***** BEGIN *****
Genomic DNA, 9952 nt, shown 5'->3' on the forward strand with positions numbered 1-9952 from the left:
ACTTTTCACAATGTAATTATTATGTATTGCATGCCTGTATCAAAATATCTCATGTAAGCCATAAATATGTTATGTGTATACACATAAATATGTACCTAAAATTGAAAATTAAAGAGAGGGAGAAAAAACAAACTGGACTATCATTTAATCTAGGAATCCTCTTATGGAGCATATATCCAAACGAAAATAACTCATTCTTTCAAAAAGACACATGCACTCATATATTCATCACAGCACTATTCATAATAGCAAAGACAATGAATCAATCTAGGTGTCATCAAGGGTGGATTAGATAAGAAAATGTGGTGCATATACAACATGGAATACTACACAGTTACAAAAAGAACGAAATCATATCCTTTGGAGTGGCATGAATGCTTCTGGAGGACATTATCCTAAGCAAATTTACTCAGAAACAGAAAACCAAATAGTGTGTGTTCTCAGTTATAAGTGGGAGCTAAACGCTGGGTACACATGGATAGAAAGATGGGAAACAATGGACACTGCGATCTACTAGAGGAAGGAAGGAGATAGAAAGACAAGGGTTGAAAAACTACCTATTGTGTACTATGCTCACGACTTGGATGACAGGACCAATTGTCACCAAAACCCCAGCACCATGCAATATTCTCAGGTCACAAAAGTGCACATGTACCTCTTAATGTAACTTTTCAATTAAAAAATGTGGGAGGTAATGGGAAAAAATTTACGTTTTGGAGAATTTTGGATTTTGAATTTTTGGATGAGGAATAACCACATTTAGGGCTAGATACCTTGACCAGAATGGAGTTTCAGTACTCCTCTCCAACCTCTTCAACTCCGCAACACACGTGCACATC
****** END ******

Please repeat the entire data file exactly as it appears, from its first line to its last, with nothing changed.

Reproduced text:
Genomic DNA, 9952 nt, shown 5'->3' on the forward strand with positions numbered 1-9952 from the left:
ACTTTTCACAATGTAATTATTATGTATTGCATGCCTGTATCAAAATATCTCATGTAAGCCATAAATATGTTATGTGTATACACATAAATATGTACCTAAAATTGAAAATTAAAGAGAGGGAGAAAAAACAAACTGGACTATCATTTAATCTAGGAATCCTCTTATGGAGCATATATCCAAACGAAAATAACTCATTCTTTCAAAAAGACACATGCACTCATATATTCATCACAGCACTATTCATAATAGCAAAGACAATGAATCAATCTAGGTGTCATCAAGGGTGGATTAGATAAGAAAATGTGGTGCATATACAACATGGAATACTACACAGTTACAAAAAGAACGAAATCATATCCTTTGGAGTGGCATGAATGCTTCTGGAGGACATTATCCTAAGCAAATTTACTCAGAAACAGAAAACCAAATAGTGTGTGTTCTCAGTTATAAGTGGGAGCTAAACGCTGGGTACACATGGATAGAAAGATGGGAAACAATGGACACTGCGATCTACTAGAGGAAGGAAGGAGATAGAAAGACAAGGGTTGAAAAACTACCTATTGTGTACTATGCTCACGACTTGGATGACAGGACCAATTGTCACCAAAACCCCAGCACCATGCAATATTCTCAGGTCACAAAAGTGCACATGTACCTCTTAATGTAACTTTTCAATTAAAAAATGTGGGAGGTAATGGGAAAAAATTTACGTTTTGGAGAATTTTGGATTTTGAATTTTTGGATGAGGAATAACCACATTTAGGGCTAGATACCTTGACCAGAATGGAGTTTCAGTACTCCTCTCCAACCTCTTCAACTCCGCAACACACGTGCACATC